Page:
After her husband financially ruined her in 1882, she had to tour Europe to make up for the losses. New guest appearances in the USA followed between 1886 and 1889, and then a world tour from 1891 to 1893. Sarah Bernhardt became a world star, revered all over Europe and America. As a French nationalist, she refused to appear in Germany. In between tours she was involved in Paris. In her hometown she directed several theaters in which she also appeared: from 1893 to 1899 the Théâtre de la Renaissance and from 1899 the former Théâtre des Nations , which she renamed the Théâtre Sarah-Bernhardt and directed until her death (current name: Théâtre de la Ville ).

She was considered an eccentric, often exaggerated and moody woman and had numerous lovers, including the bon vivant Charles Haas, the actor Jean Mounet-Sully and the painter and illustrator Gustave Doré . Bernhardt created a public image for herself through her eccentricity: she climbed into the sky above France in a Montgolfière and had photos sold showing how she is lying in a coffin studying her roles or sleeping. Her apartment housed a menagerie of domestic and exotic animals.

Sarah Bernhardt: Self-Portrait , 1910

In addition to novels and comedies, she wrote her memoirs ( Mein Doppelleben ) in 1907 . She thus inspired Marcel Proust , who in his novel In Search of Lost Time designed the character of the actress La Berma after Sarah Bernhardt and the main character Swann after her lover Charles Haas. In addition to writing, she also showed talent in painting and sculpture.

Sarah and Maurice Bernhardt's grave in the Père Lachaise cemetery

In 1906 she got a professorship at the Paris Conservatory , in 1914 she became a member of the French Legion of Honor .

In 1905 Bernhardt had to jump off a wall on stage in Victorien Sardous La Tosca in Rio de Janeiro , injuring her knee seriously. As a result, she suffered pain for years and because of the late effects of gangrene , her right leg had to be amputated below the hip in 1915. But even after that, the woman who had a prosthetic leg did not give up her job. Sarah Bernhardt got involved in looking after the troops during the First World War and played behind the front in tents, barns and hospitals on improvised stages. She even toured the United States again.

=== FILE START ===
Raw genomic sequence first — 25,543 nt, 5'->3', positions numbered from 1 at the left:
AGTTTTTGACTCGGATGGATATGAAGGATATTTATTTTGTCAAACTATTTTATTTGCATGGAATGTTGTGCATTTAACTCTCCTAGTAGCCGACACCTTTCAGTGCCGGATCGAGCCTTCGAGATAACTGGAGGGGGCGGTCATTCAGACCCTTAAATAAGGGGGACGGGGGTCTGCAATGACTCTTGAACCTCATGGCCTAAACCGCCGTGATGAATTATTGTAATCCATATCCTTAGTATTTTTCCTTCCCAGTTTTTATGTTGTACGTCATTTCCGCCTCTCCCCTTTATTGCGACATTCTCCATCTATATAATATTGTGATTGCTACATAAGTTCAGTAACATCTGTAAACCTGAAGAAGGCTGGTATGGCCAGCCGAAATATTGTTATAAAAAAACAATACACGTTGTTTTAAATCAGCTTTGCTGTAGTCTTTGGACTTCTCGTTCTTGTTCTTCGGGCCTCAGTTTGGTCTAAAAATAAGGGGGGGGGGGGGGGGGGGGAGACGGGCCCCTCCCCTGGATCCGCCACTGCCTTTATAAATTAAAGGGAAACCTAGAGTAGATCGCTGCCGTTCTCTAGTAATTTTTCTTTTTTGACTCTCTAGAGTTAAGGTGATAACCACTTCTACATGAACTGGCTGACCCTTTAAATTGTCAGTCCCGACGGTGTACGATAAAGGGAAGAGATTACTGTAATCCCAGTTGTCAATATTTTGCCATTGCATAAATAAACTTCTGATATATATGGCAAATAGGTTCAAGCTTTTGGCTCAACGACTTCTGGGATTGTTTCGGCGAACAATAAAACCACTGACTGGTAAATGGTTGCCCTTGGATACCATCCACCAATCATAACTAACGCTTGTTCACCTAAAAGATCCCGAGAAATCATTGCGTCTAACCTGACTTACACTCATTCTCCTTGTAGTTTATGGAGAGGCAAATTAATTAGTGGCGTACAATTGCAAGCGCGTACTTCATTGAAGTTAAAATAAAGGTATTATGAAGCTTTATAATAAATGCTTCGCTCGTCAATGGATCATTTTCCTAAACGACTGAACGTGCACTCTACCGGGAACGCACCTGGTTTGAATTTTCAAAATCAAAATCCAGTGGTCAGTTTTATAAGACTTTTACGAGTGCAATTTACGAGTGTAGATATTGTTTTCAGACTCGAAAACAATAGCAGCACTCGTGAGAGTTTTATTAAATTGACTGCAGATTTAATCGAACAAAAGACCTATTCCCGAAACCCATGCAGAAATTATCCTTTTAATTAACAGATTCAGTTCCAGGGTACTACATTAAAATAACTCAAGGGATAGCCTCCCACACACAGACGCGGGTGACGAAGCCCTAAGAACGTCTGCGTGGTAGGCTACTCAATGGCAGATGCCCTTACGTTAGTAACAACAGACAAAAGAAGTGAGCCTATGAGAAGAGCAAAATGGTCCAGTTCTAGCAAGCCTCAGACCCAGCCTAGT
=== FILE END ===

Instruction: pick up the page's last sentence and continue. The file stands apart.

Sarah Bernhardt died in Paris on March 26, 1923. She is buried in the Père Lachaise cemetery to the east of Paris.


Bernhardt in the title role of Lorenzaccio , poster by Alphonse Mucha (1896)

Sarah Bernhardt was famous for her beautiful voice, the grace of her movements and her temperament.

“[…] Truly, it is worth all the excitement it has got the world into. The magic that emanates from their personality is indescribable. She […] is a beautiful woman so permeated with spirit that every movement of her soul becomes a light of the brightest beauty. You know that she has a talent for everything, she paints, she is a sculptor. I think so; for it is nothing other than the body of a woman who does not easily exist a second time, animated by a graceful and at the same time energetic genius, subservient to every warm impulse. [...] I only know that I have never seen anything more beautiful than the entirety of this appearance and these movements, to which the melting of the voice came, a melodious sound, far above all singing. [...] "